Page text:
India vs Bharat: How the Modi government invited controversy

Leaders from the ruling front and the opposition accuse the other of trying to exploit the situation after a G20 Summit dinner invitation by the Rashtrapati Bhavan referred to President Droupadi Murmu as 'President of Bharat'

by

Nithin Belle

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Published: Tue 5 Sep 2023, 7:20 PM

Last updated: Tue 5 Sep 2023, 7:21 PM

An invitation for a G20 Summit dinner sent by the Rashtrapati Bhavan in the name of the ‘President of Bharat’ has stirred a huge controversy, with the ruling Bharatiya Janata Party (BJP) crossing swords with the opposition over the use of the word ‘Bharat’ instead of ‘India’.

Leaders from the ruling front and the opposition were embroiled in a running battle on Tuesday, with both sides accusing the other of trying to exploit the situation. Referring to the invitation by Droupadi Murmu, described as the ‘President of Bharat’, the Congress – which is part of the Indian National Developmental Inclusive Alliance (INDIA), representing more than two-dozen parties – said it reflected the government was ‘scared’ of the new alliance.

“(Narendra) Modi can continue to distort history and divide India, that is Bharat, that is a Union of States. But we will not be deterred,” said Jairam Ramesh, the Congress general secretary. “After all, what is the objective of INDIA parties? It is BHARAT Bring Harmony, Amity, Reconciliation And Trust. Judega BHARAT Jeetega INDIA!” He pointed out that it was the BJP which came up with Digital India, Start Up India, New India, and so on, “to which the Congress’ response was the Bharat Jodo Yatra, the first anniversary of whose launch is day after tomorrow,” he added.

Other opposition leaders including West Bengal Chief Minister Mamata Banerjee, Karnataka Chief Minister Siddaramaiah, Nationalist Congress Party (NCP) chief Sharad Pawar, DMK president and Tamil Nadu Chief Minister M.K. Stalin, People’s Democratic Party chief Mehbooba Mufti and Delhi Chief Minister Arvind Kejriwal also hit out at the BJP for using ‘Bharat’ instead of ‘India’.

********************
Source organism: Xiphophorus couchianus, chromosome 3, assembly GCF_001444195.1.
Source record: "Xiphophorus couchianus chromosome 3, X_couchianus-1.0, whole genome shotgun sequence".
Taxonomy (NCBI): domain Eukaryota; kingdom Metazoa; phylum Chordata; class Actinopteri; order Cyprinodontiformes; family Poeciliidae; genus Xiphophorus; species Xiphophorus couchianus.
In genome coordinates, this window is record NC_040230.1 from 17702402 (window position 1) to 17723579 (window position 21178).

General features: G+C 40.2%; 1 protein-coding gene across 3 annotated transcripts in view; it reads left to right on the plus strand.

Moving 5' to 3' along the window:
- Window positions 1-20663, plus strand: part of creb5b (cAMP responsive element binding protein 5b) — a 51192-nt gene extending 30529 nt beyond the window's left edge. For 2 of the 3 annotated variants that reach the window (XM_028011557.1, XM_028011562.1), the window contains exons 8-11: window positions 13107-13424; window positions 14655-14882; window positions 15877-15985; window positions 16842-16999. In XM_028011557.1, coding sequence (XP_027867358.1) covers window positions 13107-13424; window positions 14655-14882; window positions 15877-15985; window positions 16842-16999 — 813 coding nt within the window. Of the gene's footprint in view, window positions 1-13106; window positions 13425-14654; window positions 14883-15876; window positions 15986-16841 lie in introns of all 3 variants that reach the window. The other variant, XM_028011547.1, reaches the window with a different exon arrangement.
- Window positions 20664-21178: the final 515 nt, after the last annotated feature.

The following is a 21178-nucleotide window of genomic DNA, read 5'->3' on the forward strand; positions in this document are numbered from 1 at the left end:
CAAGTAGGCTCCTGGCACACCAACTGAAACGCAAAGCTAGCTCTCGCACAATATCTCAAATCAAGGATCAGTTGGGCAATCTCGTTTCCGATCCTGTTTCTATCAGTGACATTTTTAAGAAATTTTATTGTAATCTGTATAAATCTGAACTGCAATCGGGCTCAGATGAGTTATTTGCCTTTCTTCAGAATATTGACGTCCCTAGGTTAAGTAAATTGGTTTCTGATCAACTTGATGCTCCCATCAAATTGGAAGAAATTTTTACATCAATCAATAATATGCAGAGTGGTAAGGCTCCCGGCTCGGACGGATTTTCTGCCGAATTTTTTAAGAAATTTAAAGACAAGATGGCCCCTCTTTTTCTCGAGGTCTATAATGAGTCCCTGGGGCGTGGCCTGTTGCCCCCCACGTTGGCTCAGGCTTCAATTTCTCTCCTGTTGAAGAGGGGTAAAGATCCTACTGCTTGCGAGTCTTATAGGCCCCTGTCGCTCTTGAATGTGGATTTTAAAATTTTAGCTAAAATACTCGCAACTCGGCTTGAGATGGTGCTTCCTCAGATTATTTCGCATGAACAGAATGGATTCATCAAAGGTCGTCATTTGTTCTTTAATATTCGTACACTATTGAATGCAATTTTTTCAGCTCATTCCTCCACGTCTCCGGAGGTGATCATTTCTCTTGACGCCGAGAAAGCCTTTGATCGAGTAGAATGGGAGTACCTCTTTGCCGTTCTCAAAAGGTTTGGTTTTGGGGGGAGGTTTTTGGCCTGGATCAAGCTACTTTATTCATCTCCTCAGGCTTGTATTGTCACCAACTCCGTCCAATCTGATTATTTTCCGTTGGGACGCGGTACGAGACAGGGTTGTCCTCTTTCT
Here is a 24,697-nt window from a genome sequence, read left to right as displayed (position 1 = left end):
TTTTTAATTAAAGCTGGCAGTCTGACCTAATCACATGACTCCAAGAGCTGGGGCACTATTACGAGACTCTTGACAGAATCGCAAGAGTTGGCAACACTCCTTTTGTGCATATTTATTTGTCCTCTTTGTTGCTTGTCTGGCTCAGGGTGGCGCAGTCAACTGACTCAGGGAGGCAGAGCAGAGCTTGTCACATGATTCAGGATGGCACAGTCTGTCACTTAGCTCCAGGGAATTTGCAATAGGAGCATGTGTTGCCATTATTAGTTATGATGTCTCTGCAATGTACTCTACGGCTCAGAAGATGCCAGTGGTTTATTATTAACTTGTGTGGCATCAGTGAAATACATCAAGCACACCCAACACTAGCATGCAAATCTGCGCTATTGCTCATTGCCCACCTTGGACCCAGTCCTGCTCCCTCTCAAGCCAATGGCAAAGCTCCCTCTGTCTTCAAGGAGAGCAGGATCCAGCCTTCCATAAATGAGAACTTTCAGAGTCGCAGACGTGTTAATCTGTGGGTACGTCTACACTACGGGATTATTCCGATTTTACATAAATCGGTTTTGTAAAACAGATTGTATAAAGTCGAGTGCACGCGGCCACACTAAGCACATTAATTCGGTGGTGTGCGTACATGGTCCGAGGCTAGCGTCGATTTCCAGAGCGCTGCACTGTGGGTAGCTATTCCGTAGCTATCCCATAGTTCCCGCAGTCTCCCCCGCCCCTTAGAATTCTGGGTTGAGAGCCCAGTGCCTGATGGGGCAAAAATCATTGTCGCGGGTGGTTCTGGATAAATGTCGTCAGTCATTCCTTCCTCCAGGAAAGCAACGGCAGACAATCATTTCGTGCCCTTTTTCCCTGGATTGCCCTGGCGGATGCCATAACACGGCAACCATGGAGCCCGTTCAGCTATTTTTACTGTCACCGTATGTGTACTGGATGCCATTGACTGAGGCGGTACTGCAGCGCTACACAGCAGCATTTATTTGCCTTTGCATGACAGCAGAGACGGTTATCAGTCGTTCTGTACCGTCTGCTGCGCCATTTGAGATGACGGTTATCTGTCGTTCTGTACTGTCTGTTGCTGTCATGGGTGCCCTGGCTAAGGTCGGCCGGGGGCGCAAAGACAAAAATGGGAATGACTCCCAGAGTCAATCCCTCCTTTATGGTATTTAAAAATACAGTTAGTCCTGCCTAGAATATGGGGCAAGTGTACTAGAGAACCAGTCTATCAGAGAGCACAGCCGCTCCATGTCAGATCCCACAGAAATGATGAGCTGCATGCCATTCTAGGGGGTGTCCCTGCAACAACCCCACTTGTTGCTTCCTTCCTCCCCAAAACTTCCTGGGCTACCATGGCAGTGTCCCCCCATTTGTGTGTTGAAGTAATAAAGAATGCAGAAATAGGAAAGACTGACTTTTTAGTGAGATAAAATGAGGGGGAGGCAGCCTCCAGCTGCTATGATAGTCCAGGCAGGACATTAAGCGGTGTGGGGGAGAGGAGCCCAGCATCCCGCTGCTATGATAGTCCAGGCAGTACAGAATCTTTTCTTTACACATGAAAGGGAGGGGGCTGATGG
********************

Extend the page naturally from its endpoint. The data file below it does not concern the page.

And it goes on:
Asked Banerjee: “We call the country Bharat, what is new in this? In English, we say India... There’s nothing new to be done. The world knows us as India. What happened suddenly that the name of the country needs to be changed?”

Senior Congress leader Shashi Tharoor pointed out that while there is no constitutional objection to calling India “Bharat”, which is one of the country’s two official names, “I hope the government will not be so foolish as to completely dispense with “India”, which has incalculable brand value built up over centuries. We should continue to use both words rather than relinquish our claim to a name redolent of history, a name that is recognised around the world.”

Kejriwal wondered whether the government would change the name of the country if someone sets up a party with the same term. “This is a country of 1.4 billion people. What if the INDIA bloc decides to change its name to Bharat after holding a meeting tomorrow? Will they then change the name of Bharat to BJP?” he asked.

Sharad Pawar said he did not understand “why the ruling party is perturbed over a name related to the country.” Congress leader K.C. Venugopal accused the BJP of “creating a rift between Indians and Bharatiyas. This is petty politics because they are scared of INDIA. Try what you will, Modi ji. Judega Bharat, Jeetega INDIA!”

BJP leaders and ministers, however, defended the move of the president to use ‘Bharat’ instead of ‘India’ on the official G20 invitation. Education Minister Dharmendra Pradhan said he was proud of the fact that the president had given priority to ‘Bharat’. “This is the biggest statement to come out of the colonial mindset,” he added.

Rajeev Chandrasekhar, the Minister of State for Electronics and Information Technology asserted that the country was Bharat and will always remain so. Referring to the Congress opposition, he said “they have a problem with everything and I do not want to say anything for them. I am a 'Bharatwaasi', the name of my country was 'Bharat' and will remain 'Bharat' always. If Congress has a problem with this, they should find a cure for it themselves.”

Earlier, during the monsoon session of the Indian parliament, Naresh Bansal, a BJP MP in the upper house, had also demanded the removal of ‘India’ from the constitution, claiming it symbolised ‘colonial slavery’. Mohan Bhagwat, the chief of the Rashtriya Swayamsevak Sangh (RSS) had also urged people to refer to the country as ‘Bharat,’ a name that has been used for centuries.

Interestingly, Bollywood superstar Amitabh Bachchan took to social media, posting on ‘X’ (formerly Twitter): “Bharat Mata Ki Jai.”

There is also speculation that the government, which has called for a special session of parliament later this month, may introduce a constitutional amendment bill to rename the country as ‘Bharat’. The Indian constitution refers to the country as ‘India that is Bharat.’


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